What is an RFID? With due apologies, here is a brief explanation!
RFID stands for Radio Frequency Identification. A RFID systems consists of a RFID Tag which can be a tiny electronically programmable devices, and can be as small as a half inch piece of pencil lead. When it passes in the area (up to 100 ft) of a receiver or sensor, it reports back its programmed instructions.
Novel applications include tracking herd animals with RFID tags just under the skin. Wooden pallets can have RFID tags with sensors located in warehouses identifying movement of goods. Wal-Mart is currently evaluating RFID tags even within cases of goods. This should help keep track of inventory and prevent pilferage. RFIDs can be an important component of Supply chain management: for example, emptying a case sends a message to the server that a particular item is used up and more are automatically ordered. Manufactures can track their shipping containers equipped with RFIDs linked through a GPS system.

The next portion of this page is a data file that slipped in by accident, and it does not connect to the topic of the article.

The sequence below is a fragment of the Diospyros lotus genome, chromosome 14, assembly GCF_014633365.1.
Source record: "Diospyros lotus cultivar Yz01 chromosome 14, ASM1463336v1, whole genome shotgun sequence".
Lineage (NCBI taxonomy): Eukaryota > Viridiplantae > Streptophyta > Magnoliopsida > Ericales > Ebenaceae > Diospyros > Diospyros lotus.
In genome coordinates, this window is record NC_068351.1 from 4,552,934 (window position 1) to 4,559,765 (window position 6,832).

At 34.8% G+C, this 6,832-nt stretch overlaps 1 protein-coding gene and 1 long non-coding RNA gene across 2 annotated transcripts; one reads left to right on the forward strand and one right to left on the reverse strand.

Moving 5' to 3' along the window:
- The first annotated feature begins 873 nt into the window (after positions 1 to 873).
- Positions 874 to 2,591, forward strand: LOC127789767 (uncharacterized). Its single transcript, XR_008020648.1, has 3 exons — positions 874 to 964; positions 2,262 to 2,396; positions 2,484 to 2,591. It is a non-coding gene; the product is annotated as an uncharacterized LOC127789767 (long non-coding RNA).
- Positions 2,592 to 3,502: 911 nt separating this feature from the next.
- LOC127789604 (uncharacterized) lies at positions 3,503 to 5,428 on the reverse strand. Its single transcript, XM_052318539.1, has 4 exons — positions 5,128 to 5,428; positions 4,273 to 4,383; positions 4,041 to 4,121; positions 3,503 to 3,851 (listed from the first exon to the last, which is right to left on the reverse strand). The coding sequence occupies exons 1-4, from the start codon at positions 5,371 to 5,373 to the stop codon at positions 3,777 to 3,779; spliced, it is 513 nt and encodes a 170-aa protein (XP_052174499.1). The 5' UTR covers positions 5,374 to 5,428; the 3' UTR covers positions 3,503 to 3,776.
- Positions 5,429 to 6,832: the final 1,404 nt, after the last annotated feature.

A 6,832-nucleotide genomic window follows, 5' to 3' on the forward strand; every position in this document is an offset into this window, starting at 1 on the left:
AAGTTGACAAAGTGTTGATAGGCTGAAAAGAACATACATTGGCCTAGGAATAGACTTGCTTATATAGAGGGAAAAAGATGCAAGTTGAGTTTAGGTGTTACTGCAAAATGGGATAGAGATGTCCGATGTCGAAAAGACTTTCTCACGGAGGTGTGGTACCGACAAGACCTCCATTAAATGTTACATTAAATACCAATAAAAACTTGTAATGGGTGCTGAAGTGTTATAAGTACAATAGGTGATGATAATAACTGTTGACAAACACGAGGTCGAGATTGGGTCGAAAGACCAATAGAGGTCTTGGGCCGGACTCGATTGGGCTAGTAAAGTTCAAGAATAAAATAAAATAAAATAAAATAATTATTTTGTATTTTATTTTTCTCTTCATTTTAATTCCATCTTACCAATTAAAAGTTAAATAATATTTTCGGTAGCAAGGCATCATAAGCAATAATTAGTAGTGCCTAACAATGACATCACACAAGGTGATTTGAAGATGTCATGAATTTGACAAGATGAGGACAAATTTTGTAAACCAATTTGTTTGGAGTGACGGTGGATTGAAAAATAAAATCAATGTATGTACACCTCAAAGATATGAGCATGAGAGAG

“Mr Customer, your shipment of “pinatas” is currently three blocks from your warehouse and stuck in traffic. The pinatas will be there in time for the office party.”
Why is our shipment of bananas in a trucking warehouse in Jersey CIty for the last 72 hours? Deliver it pronto!
The RIFDs currently cost between 40-60 cents each. The hope is that if the price can be brought down to 5 cents each, or lower, individual items could carry an RFID tag. This can have tremendous savings opportunities. If you are pre-authorized at a grocery store, just load up the RFID items in your bag and walk-out. As you pass through the sensors, the items are identified, tallied and your credit card charged. No more lines at the checkout aisle.
The same system identifies fast moving items and orders HQ to restock items. Wow!
Whats the downside? No checkout clerks! Imagine similar reverberations throughout the economy.